Most dancers have encountered the dreaded Promenade Position in Standard, and know to keep their frames toward their partners to avoid the back elbow from going behind the shoulder. Because of the mechanics of Samba, however, a good frame in Promenade Position is achieved in a completely different way. If you are dancing Promenade Position in Samba the same as you are in the other dances, you may not only be putting your technique at risk, but also your well-being.
Promenade Position in Standard
As stated in depth in a previous BGBB article, Promenade Position is different from Closed Position in that the head, the hips, the knees, and the feet all turn approximately 1/8: for the Man, the turn is to the left, and for the Lady, to the right. This causes the feet, knees, and hips to be perpendicular to each other (with the Lady's feet slightly behind, due to her offset), while the shoulders remain facing each other.
A slight turn of the shoulders is permissible as a consequence of turning the hips, but the dancer should always be trying to maintain his shoulders toward his partner to keep the frame undisturbed.
To understand why Promenade Position is not the same in Samba as it is in Standard, you must first understand the ways your knees work. Unlike the hips and shoulders which are ball and socket joints, and can move in all sorts of directions, the knees can only bend and straighten in one direction, and that direction is over the second toe (unless you are everting or inverting your ankle). If you stand with your feet pointing forward, your knees should bend forward; if you stand with your feet pointed outward, your knees should bend outward.
Twisting your knee to bend in a direction other than over your second toe can result serious injury, and even if you haven't been injured yet, the wear on the cartilage and connective tissue can worsen over time until one day they fail. The knees are one of the joints in the body that are the easiest to injure, and the number one reason dancers are put out of commission permanently is because of knee injury.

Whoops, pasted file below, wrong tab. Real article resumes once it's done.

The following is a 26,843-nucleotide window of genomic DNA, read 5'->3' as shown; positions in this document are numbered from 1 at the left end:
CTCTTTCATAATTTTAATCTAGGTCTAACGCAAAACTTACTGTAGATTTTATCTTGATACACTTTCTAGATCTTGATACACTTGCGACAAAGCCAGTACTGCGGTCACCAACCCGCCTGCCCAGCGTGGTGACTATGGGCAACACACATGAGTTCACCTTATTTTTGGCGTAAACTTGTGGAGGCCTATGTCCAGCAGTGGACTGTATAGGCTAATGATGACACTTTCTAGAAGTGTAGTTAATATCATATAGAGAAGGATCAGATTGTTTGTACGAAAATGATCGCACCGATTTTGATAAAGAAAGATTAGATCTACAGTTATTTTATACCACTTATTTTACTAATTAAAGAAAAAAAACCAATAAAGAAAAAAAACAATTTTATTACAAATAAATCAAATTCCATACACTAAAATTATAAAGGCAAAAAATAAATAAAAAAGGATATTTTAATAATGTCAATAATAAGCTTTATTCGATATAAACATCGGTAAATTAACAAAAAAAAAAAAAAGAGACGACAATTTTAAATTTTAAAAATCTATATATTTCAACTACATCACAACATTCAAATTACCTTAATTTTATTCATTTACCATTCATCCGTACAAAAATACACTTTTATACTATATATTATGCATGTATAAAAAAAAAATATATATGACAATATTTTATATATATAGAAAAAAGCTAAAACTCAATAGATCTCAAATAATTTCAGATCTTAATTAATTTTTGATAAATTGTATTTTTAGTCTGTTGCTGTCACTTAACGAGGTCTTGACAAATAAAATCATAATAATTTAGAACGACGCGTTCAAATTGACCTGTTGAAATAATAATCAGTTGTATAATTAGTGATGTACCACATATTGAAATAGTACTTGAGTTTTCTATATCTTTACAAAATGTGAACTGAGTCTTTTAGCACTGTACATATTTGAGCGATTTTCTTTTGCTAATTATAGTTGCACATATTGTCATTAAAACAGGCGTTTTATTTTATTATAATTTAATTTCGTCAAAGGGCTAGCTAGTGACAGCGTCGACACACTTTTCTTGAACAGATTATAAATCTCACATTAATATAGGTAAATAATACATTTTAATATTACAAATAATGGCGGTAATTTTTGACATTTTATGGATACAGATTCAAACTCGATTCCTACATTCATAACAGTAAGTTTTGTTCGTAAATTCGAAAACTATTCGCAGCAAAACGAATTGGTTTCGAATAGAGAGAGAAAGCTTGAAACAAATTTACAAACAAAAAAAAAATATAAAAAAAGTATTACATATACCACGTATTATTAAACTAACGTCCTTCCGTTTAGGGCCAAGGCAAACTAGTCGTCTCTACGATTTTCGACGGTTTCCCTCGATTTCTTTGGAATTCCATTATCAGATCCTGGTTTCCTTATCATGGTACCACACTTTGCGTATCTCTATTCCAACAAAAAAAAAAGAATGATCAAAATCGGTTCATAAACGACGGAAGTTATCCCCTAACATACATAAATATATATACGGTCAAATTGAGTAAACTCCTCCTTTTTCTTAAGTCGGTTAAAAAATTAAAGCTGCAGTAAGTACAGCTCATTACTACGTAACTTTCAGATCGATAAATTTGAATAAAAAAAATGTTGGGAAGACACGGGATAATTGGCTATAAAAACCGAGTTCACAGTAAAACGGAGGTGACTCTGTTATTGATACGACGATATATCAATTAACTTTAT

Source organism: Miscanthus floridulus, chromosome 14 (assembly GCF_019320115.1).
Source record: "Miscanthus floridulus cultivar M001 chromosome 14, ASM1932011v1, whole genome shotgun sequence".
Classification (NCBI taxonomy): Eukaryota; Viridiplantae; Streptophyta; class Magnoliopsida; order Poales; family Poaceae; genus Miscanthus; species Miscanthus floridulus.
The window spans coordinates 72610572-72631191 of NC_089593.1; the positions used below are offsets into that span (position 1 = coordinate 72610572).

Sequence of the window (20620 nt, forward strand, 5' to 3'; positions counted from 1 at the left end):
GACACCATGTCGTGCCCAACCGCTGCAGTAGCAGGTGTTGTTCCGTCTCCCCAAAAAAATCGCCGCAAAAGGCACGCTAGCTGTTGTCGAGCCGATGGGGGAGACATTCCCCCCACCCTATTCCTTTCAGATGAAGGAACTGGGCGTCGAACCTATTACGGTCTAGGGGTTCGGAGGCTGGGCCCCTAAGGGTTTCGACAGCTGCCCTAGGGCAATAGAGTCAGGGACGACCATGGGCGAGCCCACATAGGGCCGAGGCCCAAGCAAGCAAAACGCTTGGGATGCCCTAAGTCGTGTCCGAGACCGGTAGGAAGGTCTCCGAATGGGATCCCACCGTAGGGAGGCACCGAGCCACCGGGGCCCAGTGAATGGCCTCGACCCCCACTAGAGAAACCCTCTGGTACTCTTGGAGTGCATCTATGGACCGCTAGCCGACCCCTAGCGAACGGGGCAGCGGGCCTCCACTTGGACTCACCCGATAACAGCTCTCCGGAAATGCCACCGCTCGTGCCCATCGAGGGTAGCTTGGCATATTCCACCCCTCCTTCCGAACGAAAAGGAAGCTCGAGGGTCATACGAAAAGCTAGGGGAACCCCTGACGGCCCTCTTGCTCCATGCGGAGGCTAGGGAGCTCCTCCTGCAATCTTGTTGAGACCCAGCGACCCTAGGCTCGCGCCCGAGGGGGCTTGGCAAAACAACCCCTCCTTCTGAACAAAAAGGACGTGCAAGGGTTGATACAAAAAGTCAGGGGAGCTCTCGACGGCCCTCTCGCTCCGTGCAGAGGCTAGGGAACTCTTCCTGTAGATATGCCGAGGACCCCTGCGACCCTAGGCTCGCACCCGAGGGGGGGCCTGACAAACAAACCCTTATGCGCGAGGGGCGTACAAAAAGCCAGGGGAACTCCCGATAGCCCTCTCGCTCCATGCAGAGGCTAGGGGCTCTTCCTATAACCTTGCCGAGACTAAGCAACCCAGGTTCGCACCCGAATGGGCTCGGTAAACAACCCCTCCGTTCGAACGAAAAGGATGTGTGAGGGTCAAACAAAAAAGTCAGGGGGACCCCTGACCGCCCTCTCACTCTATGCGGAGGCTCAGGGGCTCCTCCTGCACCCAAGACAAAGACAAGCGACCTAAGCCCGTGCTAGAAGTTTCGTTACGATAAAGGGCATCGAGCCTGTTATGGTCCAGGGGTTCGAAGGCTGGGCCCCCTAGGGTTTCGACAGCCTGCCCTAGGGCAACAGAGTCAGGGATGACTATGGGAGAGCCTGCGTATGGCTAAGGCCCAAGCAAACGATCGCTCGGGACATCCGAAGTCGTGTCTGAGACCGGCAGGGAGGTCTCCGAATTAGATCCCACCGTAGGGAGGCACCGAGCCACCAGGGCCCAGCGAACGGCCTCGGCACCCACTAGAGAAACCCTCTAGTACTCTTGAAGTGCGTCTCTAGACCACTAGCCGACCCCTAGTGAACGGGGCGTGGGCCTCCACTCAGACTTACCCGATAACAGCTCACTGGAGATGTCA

The Samba Bounce
The Samba Bounce sends the knees forward and back, bending on the first half of the beat, and straightening on the second half. Because of the way the knees work, if you are standing with your feet closed, pointing LOD, just dancing the Samba Bounce, your knees should go down LOD. Likewise, if you are facing LOD with the body, but standing on your LF which is pointing DC, your left knee should bounce the way the foot is pointing: DC.
When walking down LOD, the bounce will move down LOD on each step so as not to interrupt the momentum of the body, but that means that the stepping foot must be placed pointing LOD, or else the knee would be at risk for injury. But how can a couple be in Promenade Position if both of them have their feet pointing in the same direction, down LOD?
The solution to this problem is to modify promenade position to allow the feet to point LOD. Obviously it wouldn't be possible to twist the body in such a way that the feet could point LOD while the shoulders remained parallel, while still maintaining enough flexibility in the body to dance. Typically, no position is ever maintained where the hips and shoulders are turned more than 1/8 from each other, so in this case, the feet, knees, and hips will point LOD, and the shoulders will open outward to become perpendicular: the Man's shoulders facing DW and the Lady's DC.
Lest the back elbow go behind the back shoulder and result in an ugly frame, the Man's right hand will slip around the Lady's back, so that it rests on the far side of her spine, while the Lady's left hand will slip around the Man's shoulders so it rests on the back of the far shoulder. The result is a frame more circular than that of Standard, but it allows the momentum of the bounce action to be maintained while minimizing the risk of injury to the knees.